World War II veteran basks in glory of long-delayed medals

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World War II veteran basks in glory of long-delayed medals

Cuyahoga Falls News Press – Overdue honors were bestowed upon a Fallsite Aug. 28 on a beautiful afternoon far removed from the battlefield conditions where they were earned.

Theodore Smith, now 92, was presented with the military medals he earned 70 years ago as a corporal in the 2nd Armored Division in the U.S. Army during World War II. Representatives from the office of U.S. Sen. Sherrod Brown arranged the ceremony for Smith and six other Summit County veterans before an Akron Aeros game at Canal Park. Brown is a member of the Senate Veterans’ Affairs Committee. Tramonte Distributing (Miller Lite) sponsors “Veterans Appreciation Day” annually at an Akron Aeros game, according to Jim Pfander, executive vice president/chief operating officer for the Akron Aeros.

Smith served under General George S. Patton in campaigns in Africa, Sicily, France and Germany. When he was discharged from the Army in 1945, Smith says he received a bus ticket and his discharge papers, but not the medals he was due. “They were in a hurry to get the servicemen back home — and after 3 1/2 years [in the service], I was impatient, too,” Smith admits. Smith, who lived in Stow at the time he was drafted, says he didn’t even bring any clothing home, other than that on his back. Smith has lived in Cuyahoga Falls for the last 12 years.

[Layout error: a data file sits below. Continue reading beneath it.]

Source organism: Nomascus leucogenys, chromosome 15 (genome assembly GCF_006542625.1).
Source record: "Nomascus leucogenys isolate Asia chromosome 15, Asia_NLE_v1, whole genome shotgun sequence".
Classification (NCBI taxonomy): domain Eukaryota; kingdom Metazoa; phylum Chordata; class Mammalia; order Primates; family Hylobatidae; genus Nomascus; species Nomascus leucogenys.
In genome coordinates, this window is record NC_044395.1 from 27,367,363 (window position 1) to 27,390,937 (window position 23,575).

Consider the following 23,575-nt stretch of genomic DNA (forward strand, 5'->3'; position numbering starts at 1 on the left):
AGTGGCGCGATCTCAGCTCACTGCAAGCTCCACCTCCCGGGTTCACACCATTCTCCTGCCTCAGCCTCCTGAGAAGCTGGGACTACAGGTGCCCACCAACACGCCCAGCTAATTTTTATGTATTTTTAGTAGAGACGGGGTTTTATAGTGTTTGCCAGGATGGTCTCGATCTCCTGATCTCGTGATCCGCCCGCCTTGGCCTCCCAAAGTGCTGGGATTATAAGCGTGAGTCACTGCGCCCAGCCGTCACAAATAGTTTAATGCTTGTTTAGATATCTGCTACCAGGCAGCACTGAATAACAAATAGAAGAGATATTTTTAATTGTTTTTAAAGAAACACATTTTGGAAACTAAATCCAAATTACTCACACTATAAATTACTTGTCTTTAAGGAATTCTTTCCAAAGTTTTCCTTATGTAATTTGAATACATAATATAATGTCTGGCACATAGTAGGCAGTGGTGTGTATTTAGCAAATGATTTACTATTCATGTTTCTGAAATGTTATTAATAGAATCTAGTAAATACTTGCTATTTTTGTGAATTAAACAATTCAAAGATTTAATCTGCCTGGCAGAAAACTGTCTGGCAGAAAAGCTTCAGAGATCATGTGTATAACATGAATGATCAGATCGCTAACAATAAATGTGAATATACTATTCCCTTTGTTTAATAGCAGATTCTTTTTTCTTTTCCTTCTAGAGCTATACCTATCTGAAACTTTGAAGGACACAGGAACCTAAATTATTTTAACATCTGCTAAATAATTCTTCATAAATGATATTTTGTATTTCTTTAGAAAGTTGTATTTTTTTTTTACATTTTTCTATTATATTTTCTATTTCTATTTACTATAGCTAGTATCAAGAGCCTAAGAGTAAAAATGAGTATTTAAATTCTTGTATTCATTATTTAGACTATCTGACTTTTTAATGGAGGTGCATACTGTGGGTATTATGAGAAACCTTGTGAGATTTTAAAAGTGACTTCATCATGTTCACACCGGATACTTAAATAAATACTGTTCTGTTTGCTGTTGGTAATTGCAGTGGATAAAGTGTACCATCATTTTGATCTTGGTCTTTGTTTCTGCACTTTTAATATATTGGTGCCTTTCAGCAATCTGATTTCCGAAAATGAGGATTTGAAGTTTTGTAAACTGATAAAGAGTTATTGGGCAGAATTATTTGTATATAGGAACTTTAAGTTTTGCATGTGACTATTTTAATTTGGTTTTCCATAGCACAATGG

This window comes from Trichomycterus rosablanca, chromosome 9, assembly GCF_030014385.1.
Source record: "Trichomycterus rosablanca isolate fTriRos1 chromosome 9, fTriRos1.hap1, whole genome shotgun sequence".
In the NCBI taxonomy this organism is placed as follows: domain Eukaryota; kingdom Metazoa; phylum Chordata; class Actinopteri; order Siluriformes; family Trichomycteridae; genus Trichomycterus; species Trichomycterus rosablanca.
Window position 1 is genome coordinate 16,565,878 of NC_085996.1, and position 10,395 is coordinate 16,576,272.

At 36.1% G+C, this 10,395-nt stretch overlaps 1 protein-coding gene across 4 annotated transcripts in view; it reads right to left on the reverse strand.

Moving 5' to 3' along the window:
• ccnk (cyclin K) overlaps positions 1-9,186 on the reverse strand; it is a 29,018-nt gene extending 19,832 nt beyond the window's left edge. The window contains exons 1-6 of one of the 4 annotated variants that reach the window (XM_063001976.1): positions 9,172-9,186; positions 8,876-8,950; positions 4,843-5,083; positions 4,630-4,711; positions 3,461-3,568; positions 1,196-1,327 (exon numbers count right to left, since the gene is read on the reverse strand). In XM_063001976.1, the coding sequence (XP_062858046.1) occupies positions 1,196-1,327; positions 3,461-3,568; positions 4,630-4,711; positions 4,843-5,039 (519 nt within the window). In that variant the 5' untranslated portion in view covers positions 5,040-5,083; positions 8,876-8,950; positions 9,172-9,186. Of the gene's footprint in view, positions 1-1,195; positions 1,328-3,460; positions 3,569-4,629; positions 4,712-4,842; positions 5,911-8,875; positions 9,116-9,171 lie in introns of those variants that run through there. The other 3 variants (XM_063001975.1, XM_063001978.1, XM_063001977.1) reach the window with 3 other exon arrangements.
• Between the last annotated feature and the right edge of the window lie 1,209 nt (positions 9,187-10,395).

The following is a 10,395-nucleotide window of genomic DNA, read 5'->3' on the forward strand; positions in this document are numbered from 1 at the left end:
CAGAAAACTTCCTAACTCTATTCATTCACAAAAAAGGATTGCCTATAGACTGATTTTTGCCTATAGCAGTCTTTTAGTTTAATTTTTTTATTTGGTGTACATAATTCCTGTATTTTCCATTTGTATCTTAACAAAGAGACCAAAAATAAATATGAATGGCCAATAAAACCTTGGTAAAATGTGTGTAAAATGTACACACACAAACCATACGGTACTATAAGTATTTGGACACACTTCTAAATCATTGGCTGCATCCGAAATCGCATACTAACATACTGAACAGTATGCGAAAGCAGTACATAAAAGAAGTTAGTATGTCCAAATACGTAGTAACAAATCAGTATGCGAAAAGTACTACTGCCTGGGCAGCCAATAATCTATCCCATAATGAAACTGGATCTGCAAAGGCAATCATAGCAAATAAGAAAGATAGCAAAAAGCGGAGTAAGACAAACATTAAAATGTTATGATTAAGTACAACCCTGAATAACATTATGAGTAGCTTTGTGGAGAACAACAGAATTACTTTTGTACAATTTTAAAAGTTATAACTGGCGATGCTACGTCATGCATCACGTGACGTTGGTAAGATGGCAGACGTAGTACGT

Smith says he contacted Brown’s office this spring, requesting assistance in securing his medals because he wanted to show them to his grandchildren. “They’re getting inquisitive,” Smith says, “so I’m going to put them in a shadow box so they can see them when they come visit.” Smith says he’d unsuccessfully applied for the medals before, but was stymied because his Army records had been destroyed in a fire in St. Louis.

Smith and his wife, Mary, have two daughters and a son. Twenty family members attended the medal presentation.

“It was a pleasure to get them after all these years,” Smith says. “It’s a feeling you would only understand if you’d been through it yourself.”

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